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Tim3167

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You're correct. Runway 7 is south of the taxiway bulldogger marked, but it's the same direction though, so still makes bulldogger's point.

But the approach path will usually not extend that far out. If runway 7 is active for landings, aircraft comming from the NE direction can make their leg and base approach turns over downtown. The same way takeoffs from the opposite end (runway 2-5) can have aircraft vector north over downtown. Keep in mind, these arent commericial aircraft that use wide approach vectors and get lined up on final miles out. These are general aviation aircraft and they turn on a dime comparatively. I mean you can do touch and goes on runway 7 bounded by Mills and Semoran! :)

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Not that I'm for the FAA maintaining its stranglehold on the downtown skyline, but you must also realize that the general aviation approach patterns that ORL sees are not exactly rigid. As someone else pointed out, planes are sometimes directed to "cut" in line, which may mean that a Cessna will enter the pattern for Runway 7 from the north, over downtown, and turn left into its finals while a Learjet is lined up 8nm out. Such a maneuver brings the Cessna very near to the downtown towers. No, it's not Hong Kong's Kai Tak or Meigs Field (which ironically are both closed now), but both of those airports adapted their approach and departure procedures to accomodate the "natural" landscape.

I think more than anything, it's the FAA and GOAA that are unwilling to spend money to revamp the airspace so that a few developers can add a couple of hundred feet to their proposed skyscrapers. It appears as if there is no height restriction set in stone by the City of Orlando or the FAA, but there is an understanding that any proposal over 400 feet will be heavily scrutinized and anything taller than SunTrust in the Central Business District has little to no chance of getting the FAA's no-hazard certificate, which is tends to be one of the final steps in the approval process.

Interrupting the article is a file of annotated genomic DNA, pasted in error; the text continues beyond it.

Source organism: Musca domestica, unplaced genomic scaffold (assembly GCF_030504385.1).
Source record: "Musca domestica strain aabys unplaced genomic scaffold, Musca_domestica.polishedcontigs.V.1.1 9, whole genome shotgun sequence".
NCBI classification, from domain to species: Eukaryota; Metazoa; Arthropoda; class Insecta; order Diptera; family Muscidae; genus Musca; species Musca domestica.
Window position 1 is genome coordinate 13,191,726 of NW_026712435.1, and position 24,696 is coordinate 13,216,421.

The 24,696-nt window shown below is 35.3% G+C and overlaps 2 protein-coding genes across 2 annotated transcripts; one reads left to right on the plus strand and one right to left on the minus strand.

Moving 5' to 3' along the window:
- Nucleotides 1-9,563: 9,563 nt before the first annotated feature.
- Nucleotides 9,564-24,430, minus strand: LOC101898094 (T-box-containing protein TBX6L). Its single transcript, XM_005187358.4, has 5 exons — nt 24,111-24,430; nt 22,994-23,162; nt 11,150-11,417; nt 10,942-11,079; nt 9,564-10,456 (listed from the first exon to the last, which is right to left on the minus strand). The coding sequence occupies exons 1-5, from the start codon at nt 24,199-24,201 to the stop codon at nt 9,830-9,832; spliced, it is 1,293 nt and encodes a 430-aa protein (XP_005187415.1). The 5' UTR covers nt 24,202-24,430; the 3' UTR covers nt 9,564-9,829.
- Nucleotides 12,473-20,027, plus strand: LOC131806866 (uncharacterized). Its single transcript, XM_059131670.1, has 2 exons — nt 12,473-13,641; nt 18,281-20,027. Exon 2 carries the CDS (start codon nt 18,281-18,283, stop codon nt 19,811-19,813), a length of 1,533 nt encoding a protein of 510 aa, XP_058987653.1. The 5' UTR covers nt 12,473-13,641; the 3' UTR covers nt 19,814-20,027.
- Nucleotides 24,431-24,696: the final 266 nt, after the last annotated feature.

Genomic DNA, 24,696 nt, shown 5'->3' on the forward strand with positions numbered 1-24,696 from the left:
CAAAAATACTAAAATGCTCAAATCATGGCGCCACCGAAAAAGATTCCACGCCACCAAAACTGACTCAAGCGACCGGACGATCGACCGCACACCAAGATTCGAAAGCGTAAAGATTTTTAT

Here is a map of the VOR/DME RWY 7 approach procedure for ORL, with tall hazards marked by cones with dots at their bases. Keep in mind all heights are AMSL (above mean sea level).

orl5xb.jpg

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Excellent point bic.

This is interesting too.. it seems the Comair training school in Sanford likes to use our downtown skyline as a little test for students. here's a snippet from a training help article:

It is unlikely that a VFR or IFR Comair student will ever be guilty of poor planning. A common trick among Comair instrument instructors is to land with an instrument student at Orlando Executive Airport and tempt the student to take off toward the city. Unless the student reads the fine print on the bottom of the terminal approach procedure, his aircraft could slam into a downtown building.

nice to know! :)

in any case, without a nod of approval from the FAA on a building's height, it's not going to get built for many reasons. not the least of which is that no insurance company in their right mind would insure a building deemed a height hazard by the FAA.

Edited by pip
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Au contraire. The FAA has set a building height limit of (I think) 400' because downtown is in the take-off & landing path of Herndon (Orlando Executive) Airport. An FAA lawsuit delayed construction of the Sun Bank building by one full year.

Really? Maybe you'd like to explain how we have multiple buildings over 400' then, with 1 more under construction. :whistling:

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Really? Maybe you'd like to explain how we have multiple buildings over 400' then, with 1 more under construction. :whistling:

Scroll up nine (that's 9... as in 1,2,3,4,5,6,7,8,9 just in case ya need a lil help with that part of it) posts and read my previous "mea culpa" post. And I hope you feel better afterwards.

BTW... going back to the post that started this whole "thing"... mrh3 posed the question why Kuhn didn't go another 10-15 floors above 357' with the Solaire. My reply was that it probably would've put it over the height limit. If you add (again, I'm just going to assume you can) 150' (15 floors) to 357', you'll come up with oh..... 507'. And I would bet dollars against doughnuts that 507' would surpass the FAA height restrictions. Just so you don't go running around all confused.